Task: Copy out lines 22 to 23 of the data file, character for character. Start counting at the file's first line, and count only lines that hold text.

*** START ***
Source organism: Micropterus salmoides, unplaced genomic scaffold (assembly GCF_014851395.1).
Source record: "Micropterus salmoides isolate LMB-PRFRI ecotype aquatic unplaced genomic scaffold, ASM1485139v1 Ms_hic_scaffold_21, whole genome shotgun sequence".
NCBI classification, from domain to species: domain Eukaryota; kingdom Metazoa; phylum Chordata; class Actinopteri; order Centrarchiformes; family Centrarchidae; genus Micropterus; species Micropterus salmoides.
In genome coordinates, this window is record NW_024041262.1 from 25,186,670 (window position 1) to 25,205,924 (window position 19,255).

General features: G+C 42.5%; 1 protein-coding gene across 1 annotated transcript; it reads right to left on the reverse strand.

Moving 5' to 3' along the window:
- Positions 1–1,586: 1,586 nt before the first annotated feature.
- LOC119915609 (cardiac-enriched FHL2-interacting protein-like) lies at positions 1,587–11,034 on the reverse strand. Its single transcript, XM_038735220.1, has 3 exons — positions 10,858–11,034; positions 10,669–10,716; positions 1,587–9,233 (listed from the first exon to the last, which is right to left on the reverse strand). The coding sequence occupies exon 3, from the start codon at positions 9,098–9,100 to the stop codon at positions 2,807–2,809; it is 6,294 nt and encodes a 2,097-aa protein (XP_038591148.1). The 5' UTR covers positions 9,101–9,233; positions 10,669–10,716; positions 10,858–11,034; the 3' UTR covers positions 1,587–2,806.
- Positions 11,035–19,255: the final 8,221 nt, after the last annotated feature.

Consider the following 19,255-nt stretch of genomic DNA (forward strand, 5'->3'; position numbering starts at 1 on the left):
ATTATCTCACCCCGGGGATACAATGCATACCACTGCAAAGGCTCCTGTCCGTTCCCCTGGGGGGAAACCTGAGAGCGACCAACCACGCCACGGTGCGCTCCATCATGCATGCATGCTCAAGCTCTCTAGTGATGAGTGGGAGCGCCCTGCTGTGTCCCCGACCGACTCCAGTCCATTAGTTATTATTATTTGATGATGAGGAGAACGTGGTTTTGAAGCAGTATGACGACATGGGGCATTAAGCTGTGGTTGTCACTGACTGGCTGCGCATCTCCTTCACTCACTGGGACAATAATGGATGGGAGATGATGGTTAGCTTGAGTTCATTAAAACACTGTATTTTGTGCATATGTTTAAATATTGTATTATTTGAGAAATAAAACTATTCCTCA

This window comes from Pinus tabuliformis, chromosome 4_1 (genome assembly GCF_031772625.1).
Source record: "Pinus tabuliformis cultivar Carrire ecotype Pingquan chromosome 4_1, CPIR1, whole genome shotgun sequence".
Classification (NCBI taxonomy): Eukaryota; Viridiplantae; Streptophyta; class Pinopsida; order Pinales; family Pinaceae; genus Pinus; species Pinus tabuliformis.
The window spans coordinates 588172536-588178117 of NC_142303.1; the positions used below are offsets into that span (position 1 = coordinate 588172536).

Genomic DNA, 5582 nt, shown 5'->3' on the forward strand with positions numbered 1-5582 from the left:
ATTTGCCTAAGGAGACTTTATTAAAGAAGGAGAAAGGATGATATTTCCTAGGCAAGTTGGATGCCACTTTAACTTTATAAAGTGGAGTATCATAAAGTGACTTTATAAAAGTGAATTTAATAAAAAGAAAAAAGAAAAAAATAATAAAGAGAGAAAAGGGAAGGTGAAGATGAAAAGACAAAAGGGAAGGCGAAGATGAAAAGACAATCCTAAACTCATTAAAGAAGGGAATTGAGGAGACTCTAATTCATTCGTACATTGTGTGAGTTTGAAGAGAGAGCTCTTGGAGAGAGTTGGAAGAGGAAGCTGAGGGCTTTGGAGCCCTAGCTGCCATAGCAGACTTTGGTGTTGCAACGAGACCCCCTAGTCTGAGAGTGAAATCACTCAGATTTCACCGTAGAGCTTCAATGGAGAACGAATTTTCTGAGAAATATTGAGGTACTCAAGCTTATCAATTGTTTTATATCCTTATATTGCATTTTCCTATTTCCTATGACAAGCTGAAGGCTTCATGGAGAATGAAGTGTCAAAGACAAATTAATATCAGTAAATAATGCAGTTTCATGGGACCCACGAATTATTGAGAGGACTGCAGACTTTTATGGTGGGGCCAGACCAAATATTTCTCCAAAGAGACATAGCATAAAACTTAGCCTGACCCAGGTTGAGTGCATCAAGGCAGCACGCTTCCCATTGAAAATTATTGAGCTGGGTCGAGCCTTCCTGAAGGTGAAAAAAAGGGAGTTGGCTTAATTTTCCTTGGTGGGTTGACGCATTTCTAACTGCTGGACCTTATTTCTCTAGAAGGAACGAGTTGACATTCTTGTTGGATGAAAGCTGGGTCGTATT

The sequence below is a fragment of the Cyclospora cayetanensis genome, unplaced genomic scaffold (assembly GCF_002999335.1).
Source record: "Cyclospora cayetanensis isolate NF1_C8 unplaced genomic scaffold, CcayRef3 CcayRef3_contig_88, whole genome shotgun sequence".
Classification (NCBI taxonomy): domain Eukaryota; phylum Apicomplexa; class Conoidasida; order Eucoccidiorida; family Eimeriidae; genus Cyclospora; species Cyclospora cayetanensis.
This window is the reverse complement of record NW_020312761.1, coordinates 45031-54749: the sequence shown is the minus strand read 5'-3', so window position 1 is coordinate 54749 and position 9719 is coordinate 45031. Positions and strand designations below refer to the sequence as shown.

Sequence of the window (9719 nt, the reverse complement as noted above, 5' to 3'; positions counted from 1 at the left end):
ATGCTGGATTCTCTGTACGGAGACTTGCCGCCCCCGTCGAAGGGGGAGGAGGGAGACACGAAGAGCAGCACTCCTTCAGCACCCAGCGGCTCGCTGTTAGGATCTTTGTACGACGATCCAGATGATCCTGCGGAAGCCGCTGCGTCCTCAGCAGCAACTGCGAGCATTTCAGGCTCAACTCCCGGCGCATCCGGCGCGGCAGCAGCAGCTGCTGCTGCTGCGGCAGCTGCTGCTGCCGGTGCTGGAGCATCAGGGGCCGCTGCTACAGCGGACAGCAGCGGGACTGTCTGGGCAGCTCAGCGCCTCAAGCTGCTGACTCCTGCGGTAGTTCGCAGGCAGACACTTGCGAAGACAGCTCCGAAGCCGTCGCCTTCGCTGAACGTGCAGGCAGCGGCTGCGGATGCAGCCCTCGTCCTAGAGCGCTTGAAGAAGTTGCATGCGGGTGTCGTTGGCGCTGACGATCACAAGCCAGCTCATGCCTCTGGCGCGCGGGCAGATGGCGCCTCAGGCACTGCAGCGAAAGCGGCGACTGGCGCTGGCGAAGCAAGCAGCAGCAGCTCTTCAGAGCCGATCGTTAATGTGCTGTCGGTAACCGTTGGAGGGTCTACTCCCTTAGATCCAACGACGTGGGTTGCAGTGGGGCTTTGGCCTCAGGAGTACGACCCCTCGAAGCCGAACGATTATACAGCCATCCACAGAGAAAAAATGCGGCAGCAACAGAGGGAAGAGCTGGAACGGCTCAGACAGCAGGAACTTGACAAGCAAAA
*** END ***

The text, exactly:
Sequence of the window (9719 nt, the reverse complement as noted above, 5' to 3'; positions counted from 1 at the left end):
ATGCTGGATTCTCTGTACGGAGACTTGCCGCCCCCGTCGAAGGGGGAGGAGGGAGACACGAAGAGCAGCACTCCTTCAGCACCCAGCGGCTCGCTGTTAGGATCTTTGTACGACGATCCAGATGATCCTGCGGAAGCCGCTGCGTCCTCAGCAGCAACTGCGAGCATTTCAGGCTCAACTCCCGGCGCATCCGGCGCGGCAGCAGCAGCTGCTGCTGCTGCGGCAGCTGCTGCTGCCGGTGCTGGAGCATCAGGGGCCGCTGCTACAGCGGACAGCAGCGGGACTGTCTGGGCAGCTCAGCGCCTCAAGCTGCTGACTCCTGCGGTAGTTCGCAGGCAGACACTTGCGAAGACAGCTCCGAAGCCGTCGCCTTCGCTGAACGTGCAGGCAGCGGCTGCGGATGCAGCCCTCGTCCTAGAGCGCTTGAAGAAGTTGCATGCGGGTGTCGTTGGCGCTGACGATCACAAGCCAGCTCATGCCTCTGGCGCGCGGGCAGATGGCGCCTCAGGCACTGCAGCGAAAGCGGCGACTGGCGCTGGCGAAGCAAGCAGCAGCAGCTCTTCAGAGCCGATCGTTAATGTGCTGTCGGTAACCGTTGGAGGGTCTACTCCCTTAGATCCAACGACGTGGGTTGCAGTGGGGCTTTGGCCTCAGGAGTACGACCCCTCGAAGCCGAACGATTATACAGCCATCCACAGAGAAAAAATGCGGCAGCAACAGAGGGAAGAGCTGGAACGGCTCAGACAGCAGGAACTTGACAAGCAAAA